The new and the routine


 

It is the time of year for seeing the first of this and the first of that, as migration brings birds and, in time, butterflies and other insects back to Britain, while other creatures are waking from hibernation.  Good Friday, looking into Swanage Bay from above Peveril Point, produced the first tern I had seen this year; Saturday the first wall brown butterflies, and Easter Day at Durlston an adder sunning itself on the path before us, made us jump.

 

New things to see do help us through this changed routine and essential restriction on activity, though innovative people and organisations are finding ways to move online and carry on. This we are trying to do in the Church, and it is not easy.  Thank you for all the supportive comments by email and phone.  I know that Andrew, Tony and Solveig and others are busily producing useful material and it is being accessed various different ways from websites, not only this one, but the All Saints’ and St Nicholas’ sites too, as well as FaceBook and via the zoom and other social gathering gizmos.  We are grateful to David Nunn for his films, and there is another one coming up - they can all be found by clicking on news/events at the top right of the home page; to Hatty for organising a Children’s Church each Sunday via zoom; for Simon creating music and giving us such cheery introductions to hymns.

 

Sustaining the energy and enthusiasm through these days does rely not just on innovation though, but through establishing a workable routine that will maintain the spiritual oneness through the season of Easter, that mostly we shall spend physically apart.  On Saturday April 4th, just prior to Holy Week, I mentioned on my blog, a monk called Christopher Jamison.  Today can I bring to mind the distinction that he draws between boredom and lethargy.  He says:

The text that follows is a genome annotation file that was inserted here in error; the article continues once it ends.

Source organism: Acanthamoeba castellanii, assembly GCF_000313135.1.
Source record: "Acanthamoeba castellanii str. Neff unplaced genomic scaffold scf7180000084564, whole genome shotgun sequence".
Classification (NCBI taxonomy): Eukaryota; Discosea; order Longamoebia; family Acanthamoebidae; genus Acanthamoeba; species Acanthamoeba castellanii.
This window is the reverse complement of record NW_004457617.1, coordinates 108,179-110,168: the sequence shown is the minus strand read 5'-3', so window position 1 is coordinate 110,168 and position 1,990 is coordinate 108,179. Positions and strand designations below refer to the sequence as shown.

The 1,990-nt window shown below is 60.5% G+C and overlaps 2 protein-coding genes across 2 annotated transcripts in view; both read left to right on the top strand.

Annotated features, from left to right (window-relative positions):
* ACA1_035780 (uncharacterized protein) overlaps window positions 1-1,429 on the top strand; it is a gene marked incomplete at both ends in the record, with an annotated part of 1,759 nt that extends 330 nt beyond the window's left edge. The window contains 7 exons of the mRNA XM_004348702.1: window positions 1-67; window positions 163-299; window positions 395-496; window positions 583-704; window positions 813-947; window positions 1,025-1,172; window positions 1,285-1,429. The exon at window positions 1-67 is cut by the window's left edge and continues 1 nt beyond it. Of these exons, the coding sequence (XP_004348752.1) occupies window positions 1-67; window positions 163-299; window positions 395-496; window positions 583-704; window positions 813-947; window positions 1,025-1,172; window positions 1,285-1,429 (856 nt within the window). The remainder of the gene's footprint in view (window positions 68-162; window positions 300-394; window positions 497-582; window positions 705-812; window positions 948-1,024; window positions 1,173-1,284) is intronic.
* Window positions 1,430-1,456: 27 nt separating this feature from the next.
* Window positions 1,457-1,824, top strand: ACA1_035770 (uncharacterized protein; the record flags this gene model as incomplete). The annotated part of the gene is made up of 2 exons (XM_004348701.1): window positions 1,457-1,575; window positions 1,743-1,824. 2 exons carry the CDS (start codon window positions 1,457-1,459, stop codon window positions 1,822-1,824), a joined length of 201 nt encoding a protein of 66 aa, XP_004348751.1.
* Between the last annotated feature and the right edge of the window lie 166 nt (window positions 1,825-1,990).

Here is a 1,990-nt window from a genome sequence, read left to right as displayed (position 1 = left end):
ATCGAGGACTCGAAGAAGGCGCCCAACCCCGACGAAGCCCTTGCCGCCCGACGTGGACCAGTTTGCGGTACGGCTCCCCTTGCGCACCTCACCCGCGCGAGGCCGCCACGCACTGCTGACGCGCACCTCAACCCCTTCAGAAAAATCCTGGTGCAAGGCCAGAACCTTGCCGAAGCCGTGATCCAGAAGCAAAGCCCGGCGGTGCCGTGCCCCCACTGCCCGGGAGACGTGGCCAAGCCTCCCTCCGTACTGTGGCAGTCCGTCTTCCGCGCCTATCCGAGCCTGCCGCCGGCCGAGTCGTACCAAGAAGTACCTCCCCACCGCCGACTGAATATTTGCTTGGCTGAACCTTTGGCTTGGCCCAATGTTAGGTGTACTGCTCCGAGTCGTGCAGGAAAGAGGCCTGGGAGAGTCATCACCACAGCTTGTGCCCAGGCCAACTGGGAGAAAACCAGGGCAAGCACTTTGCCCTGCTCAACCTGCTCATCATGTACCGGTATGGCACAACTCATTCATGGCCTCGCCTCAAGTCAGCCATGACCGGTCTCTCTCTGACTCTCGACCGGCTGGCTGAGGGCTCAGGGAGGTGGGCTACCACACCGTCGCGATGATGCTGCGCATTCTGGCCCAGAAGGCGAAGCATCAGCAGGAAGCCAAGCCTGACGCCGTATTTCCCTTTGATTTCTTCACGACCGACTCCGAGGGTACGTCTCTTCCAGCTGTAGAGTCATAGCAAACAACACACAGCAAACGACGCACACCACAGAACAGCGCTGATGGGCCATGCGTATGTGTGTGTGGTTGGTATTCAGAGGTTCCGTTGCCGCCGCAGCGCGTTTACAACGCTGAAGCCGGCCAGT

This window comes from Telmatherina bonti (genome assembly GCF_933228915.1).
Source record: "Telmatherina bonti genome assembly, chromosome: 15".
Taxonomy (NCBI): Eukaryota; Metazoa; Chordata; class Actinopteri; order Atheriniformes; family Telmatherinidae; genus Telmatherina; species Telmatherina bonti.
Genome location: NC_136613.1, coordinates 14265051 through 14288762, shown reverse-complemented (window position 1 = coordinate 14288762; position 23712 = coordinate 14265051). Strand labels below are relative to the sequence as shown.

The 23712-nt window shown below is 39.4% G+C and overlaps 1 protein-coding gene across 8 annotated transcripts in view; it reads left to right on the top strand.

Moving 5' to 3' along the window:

“Boredom is when there is absolutely nothing to do.  Lethargy is when there are things to do that you can’t be bothered doing.  Most people suffer the latter, but they call it the former because it lets them off the hook.  In the monastery, people are always ringing bells telling you what to do next, so you don’t have time to be bored.” 

 

This is such a valuable help to establishing in our devotional life, as well as our active life, how we deal with the restrictions that we have.  We shall not be able to constantly innovate, and now that Holy Week and Easter Day are behind us, it is important that routine does not become dulled, but is strengthened by discipline.  Christopher Jamison may humorously suggest for them it is achieved by bells ringing - well maybe so - but we shall all find our own way to make special each day and renew each moment.  The lighting of a candle, the special place to access our online worship, the moment of sharing across the phone with another, as Solveig has suggested, even reading a daily thought, are all ways in which a new routine may be embedded, for devotional life disrupted by what is beyond ourselves to put right.

John Mann